Backstage Science: Neutrons and Nanoscience
14 Mar 2012



Sean Langridge and Sarah Rogers explore instruments and beamlines at ISIS.





​Sean Langridge: “Hello, I’m Sean Langridge. I work in the Large Scales Structures group here at ISIS, which is a source of neutrons. If you look around you, at this most amazing building, we are in the second target station. The neutrons are produced in the big cylindrical structure in the middle and then they move around to all the instruments that you see here.

Neutrons are incredibly useful particles. They are used in a wide range of problems, which is useful to academic researchers, industrialists and so on. What I would like to do today is take you into three of the instruments that you see here: the orange one on the end, the purple one here and the large green instruments. Maybe the first thing that you can learn from that is that you should not allow scientists to choose the colour of their instruments!

These instruments that you’re looking at now are actually instruments that are optimised for studying materials that are on the nanometre length scale.

We’re now down on the experimental floor and we are going to have a look at the first instrument, which is the first one on the end, imaginatively called Offspec, which stands for ‘Offspecular’. This is a nice instrument because it is an example of collaboration between us here at ISIS and our European partners from the technical university in Delft in the Netherlands. The first thing that we need to get out heads around is what we mean by a nanometre because it is kind of a difficult concept. Everyone has their favourite definition of what a nanometre is. A typical one is: the thickness of a sheet of paper is about ten thousand nanometres. But I like to think of it in terms of things like, for example, the diameter of the DNA double helix is about two nanometres. State of the art transistors in a chip are sort of thirty nanometres and so on. I think one of my favourites is that your fingernails are supposed to grow at about a nanometre a second, so that’s a feel for how small nanometres are.

What we’re looking at here is an instrument which is called a reflectrometre. That’s easy; we’re all familiar with reflection. The classic example is if you see oil or fuel on top of a liquid surface and you see all those beautiful colours, that’s basically reflection of light interfering, which gives all those colours and from that you can tell how thick the layers are. That’s with light, so the structures are quite big, around hundreds of nanometres, if not thousands. With neutrons, because of the actual properties of neutrons, we can actually shrink that length scale down to the nanometre. The kinds of structures that we study are actually structured to the one, to ten to a hundred nanometre length scale.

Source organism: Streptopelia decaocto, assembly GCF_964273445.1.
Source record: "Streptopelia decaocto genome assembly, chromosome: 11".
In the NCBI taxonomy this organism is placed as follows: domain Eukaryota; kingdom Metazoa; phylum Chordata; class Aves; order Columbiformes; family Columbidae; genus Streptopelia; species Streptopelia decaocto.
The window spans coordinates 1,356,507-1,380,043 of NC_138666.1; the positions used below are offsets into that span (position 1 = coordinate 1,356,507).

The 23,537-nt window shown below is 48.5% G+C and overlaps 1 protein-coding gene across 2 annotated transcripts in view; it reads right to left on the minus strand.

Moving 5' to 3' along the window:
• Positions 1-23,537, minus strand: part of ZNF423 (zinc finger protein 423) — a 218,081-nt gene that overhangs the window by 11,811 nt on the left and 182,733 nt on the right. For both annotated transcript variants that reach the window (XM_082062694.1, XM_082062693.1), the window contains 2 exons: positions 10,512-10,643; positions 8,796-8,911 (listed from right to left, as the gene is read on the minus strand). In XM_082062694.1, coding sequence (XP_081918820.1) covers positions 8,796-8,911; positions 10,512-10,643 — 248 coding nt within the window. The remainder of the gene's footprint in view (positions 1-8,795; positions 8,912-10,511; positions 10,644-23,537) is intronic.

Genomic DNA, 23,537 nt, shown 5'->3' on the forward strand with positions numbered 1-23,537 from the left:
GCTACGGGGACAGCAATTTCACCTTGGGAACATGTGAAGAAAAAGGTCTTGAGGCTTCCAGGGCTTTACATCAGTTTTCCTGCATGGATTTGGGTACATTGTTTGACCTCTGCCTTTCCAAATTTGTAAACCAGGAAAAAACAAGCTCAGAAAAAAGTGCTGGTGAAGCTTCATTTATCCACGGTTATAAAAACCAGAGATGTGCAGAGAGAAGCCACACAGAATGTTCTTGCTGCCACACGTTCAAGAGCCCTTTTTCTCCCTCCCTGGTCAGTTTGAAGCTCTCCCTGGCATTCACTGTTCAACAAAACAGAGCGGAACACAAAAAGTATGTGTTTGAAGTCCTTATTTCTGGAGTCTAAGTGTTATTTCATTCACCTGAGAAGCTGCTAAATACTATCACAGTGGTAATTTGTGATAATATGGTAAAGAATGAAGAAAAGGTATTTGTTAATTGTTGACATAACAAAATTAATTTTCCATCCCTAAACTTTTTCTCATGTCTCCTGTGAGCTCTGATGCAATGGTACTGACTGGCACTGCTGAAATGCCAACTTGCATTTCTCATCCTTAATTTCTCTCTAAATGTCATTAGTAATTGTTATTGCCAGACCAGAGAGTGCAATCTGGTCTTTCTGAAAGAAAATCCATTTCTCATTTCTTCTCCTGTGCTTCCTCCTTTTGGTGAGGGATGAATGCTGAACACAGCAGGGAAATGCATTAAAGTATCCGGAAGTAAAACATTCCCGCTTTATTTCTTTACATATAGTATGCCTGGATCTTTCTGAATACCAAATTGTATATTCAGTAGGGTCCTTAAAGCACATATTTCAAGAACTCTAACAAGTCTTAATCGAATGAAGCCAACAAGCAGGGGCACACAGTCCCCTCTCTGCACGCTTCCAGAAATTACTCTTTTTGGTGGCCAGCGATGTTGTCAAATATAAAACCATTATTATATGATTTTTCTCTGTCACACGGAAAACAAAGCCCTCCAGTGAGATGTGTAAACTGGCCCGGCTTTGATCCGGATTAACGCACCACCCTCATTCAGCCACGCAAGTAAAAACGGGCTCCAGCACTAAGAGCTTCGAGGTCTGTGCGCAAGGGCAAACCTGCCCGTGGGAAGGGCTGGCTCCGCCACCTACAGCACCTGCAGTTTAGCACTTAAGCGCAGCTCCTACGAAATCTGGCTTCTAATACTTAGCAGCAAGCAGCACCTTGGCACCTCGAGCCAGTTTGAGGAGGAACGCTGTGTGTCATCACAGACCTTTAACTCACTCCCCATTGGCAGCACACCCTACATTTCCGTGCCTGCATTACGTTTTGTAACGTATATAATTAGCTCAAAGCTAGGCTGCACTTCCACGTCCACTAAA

The way this instrument works is that the neutrons from the big blue cylinder, we cannot see it now, are produced over there. They come flying down the beamline and the first thing we do is to polarise them. One of the properties of the neutron is that it behaves a little bit like a bar magnet. So the first thing we do is take this disorganised beam of neutrons and we put them all into a single spin state. They then come into these regions of magnetic field and just in the same way as light goes into an optical prism, is splits, we can do that with neutrons but with a magnetic field. So they split them out, they travel along the beamline and then they interact with the sample. Here’s a typical sample, in this case it’s a mirror. What neutrons allow us to do is to study the thickness of those layers, what material they are made of and the nature of the interfaces and that’s really important. We can then recombine those neutrons, so some of them spin like this and some of them spin like this. We can recombine them and analyse them so we can work out what the structure is within our film. That’s been used in a whole range of systems, trying to understand how biological systems, membrane, organise themselves in raft, how polymeric materials organise themselves into little structures. That’s only possible on nanometre length scales with an instrument like the one we have here. This is the instrument that looks at layered structures which has some structure in the plane. The next instrument that we are going to look at is one that’s particular optimised at studying magnetic materials. So we are going to use some of the similar technology but on a slightly different instrument.  Let’s have a look at that, and then I shall try to explain to you what it does.

This is Polref, it is the polarised beam instrument. At the moment, you can see that the beam is on. It would not be good for us to be inside when the beam is on, so the first thing we need to do is to close the shutter and get access to the blockhouse. It’s quite straight forward, we have a control box here and we can set it off to ‘close’. So now, it is telling me that the shutter is closed. There’s no radiation in the hutch, I can release the key, which then allows me to open the door and we can go inside.